Lonely Planet Grand Canyon National Park, by Jennifer Denniston, David Lukas, Amy Marr, and Kimberley O'Neil
David Lukas and Amy Marr, who also collaborated on the superb guide to Yosemite National Park, have joined forces with Jennifer Denniston and Kimberley O'Neil to create the best guide we have ever seen about the Grand Canyon. "The Grand," as river runners reverentially refer to the Colorado River, has cut a gorge through the relatively soft sedimentary sandstone layers a mile deep and nearly ten miles wide. The mighty river flows free for 277 miles and has some of the best-known and exciting rapids in America. Grand Canyon National Park encompasses 1.2 million acres and is home to 1500 plant species along with 305 bird, 76 mammal, 41 reptile, and 26 fish species. There are flora and fauna in the park that are found nowhere else in the world. A few years ago, I spent a total of four weeks exploring a couple sections of the park, and this guidebook had awakened an abiding desire to return as soon as possible.
A hallmark of the Lonely Planet guides is the care and consideration that goes into structuring the trip itineraries for visiting the areas they profile. For the South Rim, there are suggestions for spending as little as an hour (which would be a downright shame!) to a full week. Likewise, some very time-smart suggestions are made for visiting the North Rim, and a number of two-week itineraries include visits to various surrounding attractions like Pipe Springs National Monument, Lake Powell. You can even learn about taking a ride down the Colorado on a raft.
Although there is no substitute for walking down into the gorge and exploring the hiking trails (and this book includes excellent tips and suggestions for hiking in the park), I really enjoyed the description of the Hermit Road and Desert View driving trips on the South Rim. The authors did a wonderful job of sharing just enough history to make the scenic routes come alive.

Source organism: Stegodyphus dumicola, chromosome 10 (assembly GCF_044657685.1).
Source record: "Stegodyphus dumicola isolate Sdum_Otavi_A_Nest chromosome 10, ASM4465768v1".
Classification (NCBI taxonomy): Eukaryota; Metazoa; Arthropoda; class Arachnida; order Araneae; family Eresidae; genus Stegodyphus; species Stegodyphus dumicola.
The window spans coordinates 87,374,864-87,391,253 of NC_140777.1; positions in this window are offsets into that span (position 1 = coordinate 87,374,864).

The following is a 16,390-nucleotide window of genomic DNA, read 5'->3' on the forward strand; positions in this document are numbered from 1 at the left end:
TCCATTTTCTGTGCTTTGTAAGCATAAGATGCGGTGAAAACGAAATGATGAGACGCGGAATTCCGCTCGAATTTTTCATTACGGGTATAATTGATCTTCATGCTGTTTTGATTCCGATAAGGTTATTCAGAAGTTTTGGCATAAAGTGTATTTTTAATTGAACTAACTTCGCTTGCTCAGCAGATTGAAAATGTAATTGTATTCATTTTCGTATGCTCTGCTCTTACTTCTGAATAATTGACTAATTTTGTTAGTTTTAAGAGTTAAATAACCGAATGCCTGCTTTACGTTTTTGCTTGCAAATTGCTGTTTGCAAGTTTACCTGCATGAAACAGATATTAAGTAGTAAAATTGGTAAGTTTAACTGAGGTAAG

Lonely Planet Grand Canyon National Park is full of insider's tips for enjoying the park. The dining room at the El Tovar is a fabulous place for lunch, but the authors suggest arriving before 12:15 pm to beat the rush from the guests arriving on the Grand Canyon Railway. They also offer a list of "top ten" picnic spots, best places to view sunsets, the proper protocol for dealing with mules when meeting them on the narrow hiking trails -- move to the inner side of trail and turn your backpack into the cliff away from the animals to avoid being accidentally knocked off the trail -- and the coolest hikes to take on hot days. There are also a number of very useful checklists for gear and equipment and some tips for avoiding injury while visiting the area. Like other Lonely Planet books, the maps are excellent, and the descriptions of places to stay and eat have been vetted by locals and are 100% trustworthy.
Best Advice in the Book: Don't be discouraged by the crowds even though it can get a little busy in the Grand Canyon Village in the summer months. Despite the undeniable fact that you may have to put up with serious gridlock getting into the park, it is surprisingly easy to find quiet and solitude. The Lonely Planet Grand Canyon National Park guide is the ideal book to help you find out how, and it will enrich your experience when you next visit to this magnificent natural and historical treasure.